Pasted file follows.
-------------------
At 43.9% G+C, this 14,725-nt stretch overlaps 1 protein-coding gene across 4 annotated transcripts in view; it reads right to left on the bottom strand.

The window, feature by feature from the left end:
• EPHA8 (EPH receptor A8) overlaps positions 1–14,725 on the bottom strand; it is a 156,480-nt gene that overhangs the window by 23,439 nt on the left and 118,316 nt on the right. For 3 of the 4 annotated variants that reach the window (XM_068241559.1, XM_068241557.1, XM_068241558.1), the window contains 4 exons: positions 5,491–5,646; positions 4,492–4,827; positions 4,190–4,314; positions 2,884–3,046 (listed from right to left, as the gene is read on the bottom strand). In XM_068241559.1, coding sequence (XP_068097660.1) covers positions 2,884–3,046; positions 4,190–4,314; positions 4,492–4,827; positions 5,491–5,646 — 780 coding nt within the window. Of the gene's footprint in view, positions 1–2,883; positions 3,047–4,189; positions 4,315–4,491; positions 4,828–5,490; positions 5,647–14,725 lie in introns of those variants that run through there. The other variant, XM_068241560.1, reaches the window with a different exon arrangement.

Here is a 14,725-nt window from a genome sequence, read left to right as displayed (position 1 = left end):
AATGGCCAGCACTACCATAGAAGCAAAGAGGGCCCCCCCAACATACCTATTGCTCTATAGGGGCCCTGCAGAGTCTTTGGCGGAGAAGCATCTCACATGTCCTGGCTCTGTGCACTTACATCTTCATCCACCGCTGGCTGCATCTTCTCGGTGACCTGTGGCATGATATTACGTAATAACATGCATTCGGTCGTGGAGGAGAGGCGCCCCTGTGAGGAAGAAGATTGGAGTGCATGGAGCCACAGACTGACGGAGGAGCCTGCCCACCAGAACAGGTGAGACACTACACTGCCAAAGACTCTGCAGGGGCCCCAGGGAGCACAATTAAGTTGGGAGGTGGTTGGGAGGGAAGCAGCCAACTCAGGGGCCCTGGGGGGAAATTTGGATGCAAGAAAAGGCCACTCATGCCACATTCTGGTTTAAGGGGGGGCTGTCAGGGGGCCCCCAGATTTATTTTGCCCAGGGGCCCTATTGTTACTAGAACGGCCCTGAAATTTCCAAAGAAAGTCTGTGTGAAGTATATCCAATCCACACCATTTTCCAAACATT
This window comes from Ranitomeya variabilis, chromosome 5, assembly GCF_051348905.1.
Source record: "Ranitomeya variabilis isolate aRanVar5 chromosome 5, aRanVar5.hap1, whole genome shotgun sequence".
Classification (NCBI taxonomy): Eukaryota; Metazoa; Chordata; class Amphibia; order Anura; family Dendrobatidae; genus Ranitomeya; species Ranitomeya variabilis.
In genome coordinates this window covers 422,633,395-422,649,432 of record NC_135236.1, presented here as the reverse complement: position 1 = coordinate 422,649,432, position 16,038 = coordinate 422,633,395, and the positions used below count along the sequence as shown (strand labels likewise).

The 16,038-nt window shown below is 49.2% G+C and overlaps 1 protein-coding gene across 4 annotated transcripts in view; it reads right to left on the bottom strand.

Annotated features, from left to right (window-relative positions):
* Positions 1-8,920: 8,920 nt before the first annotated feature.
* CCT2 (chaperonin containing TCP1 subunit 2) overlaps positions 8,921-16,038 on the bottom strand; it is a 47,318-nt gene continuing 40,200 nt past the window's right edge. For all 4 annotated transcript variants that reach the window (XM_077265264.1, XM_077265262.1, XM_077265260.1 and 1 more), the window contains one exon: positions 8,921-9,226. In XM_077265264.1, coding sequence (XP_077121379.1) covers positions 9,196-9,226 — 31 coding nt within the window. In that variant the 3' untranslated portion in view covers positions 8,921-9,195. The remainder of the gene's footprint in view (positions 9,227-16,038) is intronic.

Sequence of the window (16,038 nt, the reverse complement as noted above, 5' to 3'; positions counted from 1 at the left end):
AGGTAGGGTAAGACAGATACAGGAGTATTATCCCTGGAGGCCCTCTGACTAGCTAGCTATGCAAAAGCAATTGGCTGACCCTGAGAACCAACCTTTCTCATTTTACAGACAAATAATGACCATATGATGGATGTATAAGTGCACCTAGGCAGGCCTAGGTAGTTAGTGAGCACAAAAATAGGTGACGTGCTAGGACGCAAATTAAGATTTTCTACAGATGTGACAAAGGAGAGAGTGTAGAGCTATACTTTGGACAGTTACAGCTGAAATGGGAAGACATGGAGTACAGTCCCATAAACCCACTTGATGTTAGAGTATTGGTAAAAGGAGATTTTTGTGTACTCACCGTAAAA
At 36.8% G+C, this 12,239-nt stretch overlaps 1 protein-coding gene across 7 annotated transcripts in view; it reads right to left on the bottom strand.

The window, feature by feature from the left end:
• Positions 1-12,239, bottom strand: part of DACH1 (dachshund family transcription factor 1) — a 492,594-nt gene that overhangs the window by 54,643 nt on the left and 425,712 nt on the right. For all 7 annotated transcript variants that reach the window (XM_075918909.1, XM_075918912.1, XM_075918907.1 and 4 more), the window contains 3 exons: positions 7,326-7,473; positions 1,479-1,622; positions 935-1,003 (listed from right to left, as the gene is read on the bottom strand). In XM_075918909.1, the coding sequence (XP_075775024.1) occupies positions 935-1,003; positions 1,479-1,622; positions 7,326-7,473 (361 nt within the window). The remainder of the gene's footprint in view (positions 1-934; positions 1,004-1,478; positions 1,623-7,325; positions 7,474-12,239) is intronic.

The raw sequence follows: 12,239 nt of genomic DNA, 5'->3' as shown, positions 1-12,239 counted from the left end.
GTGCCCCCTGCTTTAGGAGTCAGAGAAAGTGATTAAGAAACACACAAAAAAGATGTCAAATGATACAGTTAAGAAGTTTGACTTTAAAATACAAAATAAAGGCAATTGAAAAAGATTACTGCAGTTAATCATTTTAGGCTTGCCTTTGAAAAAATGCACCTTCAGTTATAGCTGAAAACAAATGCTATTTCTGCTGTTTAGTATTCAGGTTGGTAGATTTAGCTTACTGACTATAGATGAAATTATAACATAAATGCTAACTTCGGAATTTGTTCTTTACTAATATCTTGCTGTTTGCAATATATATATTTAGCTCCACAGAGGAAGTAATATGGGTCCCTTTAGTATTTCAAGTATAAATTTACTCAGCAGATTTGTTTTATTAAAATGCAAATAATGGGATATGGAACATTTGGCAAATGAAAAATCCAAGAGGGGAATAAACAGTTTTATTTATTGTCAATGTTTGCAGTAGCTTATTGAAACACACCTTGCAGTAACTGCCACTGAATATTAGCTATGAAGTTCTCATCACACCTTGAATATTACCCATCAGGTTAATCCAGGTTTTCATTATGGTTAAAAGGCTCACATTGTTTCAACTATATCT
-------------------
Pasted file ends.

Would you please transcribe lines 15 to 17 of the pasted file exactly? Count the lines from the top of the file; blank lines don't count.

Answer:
AGGTAGGGTAAGACAGATACAGGAGTATTATCCCTGGAGGCCCTCTGACTAGCTAGCTATGCAAAAGCAATTGGCTGACCCTGAGAACCAACCTTTCTCATTTTACAGACAAATAATGACCATATGATGGATGTATAAGTGCACCTAGGCAGGCCTAGGTAGTTAGTGAGCACAAAAATAGGTGACGTGCTAGGACGCAAATTAAGATTTTCTACAGATGTGACAAAGGAGAGAGTGTAGAGCTATACTTTGGACAGTTACAGCTGAAATGGGAAGACATGGAGTACAGTCCCATAAACCCACTTGATGTTAGAGTATTGGTAAAAGGAGATTTTTGTGTACTCACCGTAAAA
At 36.8% G+C, this 12,239-nt stretch overlaps 1 protein-coding gene across 7 annotated transcripts in view; it reads right to left on the bottom strand.

The window, feature by feature from the left end: